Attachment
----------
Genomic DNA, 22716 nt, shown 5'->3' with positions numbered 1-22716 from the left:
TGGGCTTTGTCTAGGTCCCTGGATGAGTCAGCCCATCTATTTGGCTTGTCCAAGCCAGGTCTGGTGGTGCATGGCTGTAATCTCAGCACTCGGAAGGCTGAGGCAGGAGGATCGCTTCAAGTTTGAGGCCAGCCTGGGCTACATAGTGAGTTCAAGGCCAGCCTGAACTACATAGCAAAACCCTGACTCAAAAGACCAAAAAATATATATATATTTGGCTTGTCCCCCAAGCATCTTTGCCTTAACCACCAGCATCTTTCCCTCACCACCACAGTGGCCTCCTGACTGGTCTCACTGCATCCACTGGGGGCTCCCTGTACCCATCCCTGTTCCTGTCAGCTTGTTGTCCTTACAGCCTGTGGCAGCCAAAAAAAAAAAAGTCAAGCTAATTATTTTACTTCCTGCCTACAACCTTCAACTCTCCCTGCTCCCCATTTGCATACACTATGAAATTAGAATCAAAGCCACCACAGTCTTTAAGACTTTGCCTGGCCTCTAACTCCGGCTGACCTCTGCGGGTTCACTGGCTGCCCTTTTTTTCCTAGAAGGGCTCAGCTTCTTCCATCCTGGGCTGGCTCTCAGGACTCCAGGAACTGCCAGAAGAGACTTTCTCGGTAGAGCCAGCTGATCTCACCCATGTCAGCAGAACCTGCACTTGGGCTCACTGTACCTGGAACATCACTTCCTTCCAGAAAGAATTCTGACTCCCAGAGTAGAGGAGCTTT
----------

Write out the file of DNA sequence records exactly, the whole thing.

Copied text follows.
Genomic DNA, 22716 nt, shown 5'->3' with positions numbered 1-22716 from the left:
TGGGCTTTGTCTAGGTCCCTGGATGAGTCAGCCCATCTATTTGGCTTGTCCAAGCCAGGTCTGGTGGTGCATGGCTGTAATCTCAGCACTCGGAAGGCTGAGGCAGGAGGATCGCTTCAAGTTTGAGGCCAGCCTGGGCTACATAGTGAGTTCAAGGCCAGCCTGAACTACATAGCAAAACCCTGACTCAAAAGACCAAAAAATATATATATATTTGGCTTGTCCCCCAAGCATCTTTGCCTTAACCACCAGCATCTTTCCCTCACCACCACAGTGGCCTCCTGACTGGTCTCACTGCATCCACTGGGGGCTCCCTGTACCCATCCCTGTTCCTGTCAGCTTGTTGTCCTTACAGCCTGTGGCAGCCAAAAAAAAAAAAGTCAAGCTAATTATTTTACTTCCTGCCTACAACCTTCAACTCTCCCTGCTCCCCATTTGCATACACTATGAAATTAGAATCAAAGCCACCACAGTCTTTAAGACTTTGCCTGGCCTCTAACTCCGGCTGACCTCTGCGGGTTCACTGGCTGCCCTTTTTTTCCTAGAAGGGCTCAGCTTCTTCCATCCTGGGCTGGCTCTCAGGACTCCAGGAACTGCCAGAAGAGACTTTCTCGGTAGAGCCAGCTGATCTCACCCATGTCAGCAGAACCTGCACTTGGGCTCACTGTACCTGGAACATCACTTCCTTCCAGAAAGAATTCTGACTCCCAGAGTAGAGGAGCTTT